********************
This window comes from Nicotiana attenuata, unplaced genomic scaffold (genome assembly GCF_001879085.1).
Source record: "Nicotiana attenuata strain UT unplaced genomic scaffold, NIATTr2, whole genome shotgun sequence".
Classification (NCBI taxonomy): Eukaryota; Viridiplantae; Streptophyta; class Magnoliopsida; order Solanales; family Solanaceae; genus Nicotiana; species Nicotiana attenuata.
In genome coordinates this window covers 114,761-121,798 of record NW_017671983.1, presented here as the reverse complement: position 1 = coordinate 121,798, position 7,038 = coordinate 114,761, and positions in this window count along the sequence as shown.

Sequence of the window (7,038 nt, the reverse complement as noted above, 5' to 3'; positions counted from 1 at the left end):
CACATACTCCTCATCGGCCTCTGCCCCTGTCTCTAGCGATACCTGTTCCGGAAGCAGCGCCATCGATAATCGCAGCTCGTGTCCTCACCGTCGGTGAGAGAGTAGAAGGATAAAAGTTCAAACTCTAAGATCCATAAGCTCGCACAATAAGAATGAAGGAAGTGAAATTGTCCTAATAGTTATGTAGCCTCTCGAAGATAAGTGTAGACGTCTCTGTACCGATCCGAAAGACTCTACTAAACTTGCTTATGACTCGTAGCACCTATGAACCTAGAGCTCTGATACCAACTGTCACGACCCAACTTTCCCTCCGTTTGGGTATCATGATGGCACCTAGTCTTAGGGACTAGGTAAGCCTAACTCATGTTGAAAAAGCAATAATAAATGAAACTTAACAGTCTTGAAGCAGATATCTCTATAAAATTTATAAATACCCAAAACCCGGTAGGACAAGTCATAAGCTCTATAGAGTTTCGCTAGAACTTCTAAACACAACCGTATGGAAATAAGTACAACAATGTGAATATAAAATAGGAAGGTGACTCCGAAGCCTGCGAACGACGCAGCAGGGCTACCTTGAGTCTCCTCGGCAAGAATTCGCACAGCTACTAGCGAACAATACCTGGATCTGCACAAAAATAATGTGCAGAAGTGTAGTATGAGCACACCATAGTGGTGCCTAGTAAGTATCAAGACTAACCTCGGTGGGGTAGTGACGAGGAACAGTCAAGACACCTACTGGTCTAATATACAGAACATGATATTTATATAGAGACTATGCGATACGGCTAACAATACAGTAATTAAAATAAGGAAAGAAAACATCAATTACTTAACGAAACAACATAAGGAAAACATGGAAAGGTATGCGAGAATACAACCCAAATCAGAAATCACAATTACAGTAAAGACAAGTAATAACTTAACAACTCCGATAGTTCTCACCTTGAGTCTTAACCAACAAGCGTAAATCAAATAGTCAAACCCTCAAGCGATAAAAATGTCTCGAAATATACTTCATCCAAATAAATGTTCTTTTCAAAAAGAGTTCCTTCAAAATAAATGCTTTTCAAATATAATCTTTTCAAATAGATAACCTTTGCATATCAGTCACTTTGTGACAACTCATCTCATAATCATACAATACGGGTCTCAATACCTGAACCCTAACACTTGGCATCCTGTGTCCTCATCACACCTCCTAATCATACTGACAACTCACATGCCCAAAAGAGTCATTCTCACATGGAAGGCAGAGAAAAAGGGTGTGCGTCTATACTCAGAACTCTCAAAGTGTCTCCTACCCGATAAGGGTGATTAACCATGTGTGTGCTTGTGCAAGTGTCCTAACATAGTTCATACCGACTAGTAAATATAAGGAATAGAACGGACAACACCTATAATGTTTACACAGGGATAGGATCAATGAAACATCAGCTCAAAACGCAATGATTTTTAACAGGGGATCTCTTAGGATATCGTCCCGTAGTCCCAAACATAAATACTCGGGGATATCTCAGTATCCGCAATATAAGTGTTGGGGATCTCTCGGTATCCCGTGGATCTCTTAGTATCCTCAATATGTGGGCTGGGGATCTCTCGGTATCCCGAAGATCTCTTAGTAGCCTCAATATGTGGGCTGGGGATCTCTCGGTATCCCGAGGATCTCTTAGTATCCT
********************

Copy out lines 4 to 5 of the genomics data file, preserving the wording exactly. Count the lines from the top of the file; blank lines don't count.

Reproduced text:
In genome coordinates this window covers 114,761-121,798 of record NW_017671983.1, presented here as the reverse complement: position 1 = coordinate 121,798, position 7,038 = coordinate 114,761, and positions in this window count along the sequence as shown.

Sequence of the window (7,038 nt, the reverse complement as noted above, 5' to 3'; positions counted from 1 at the left end):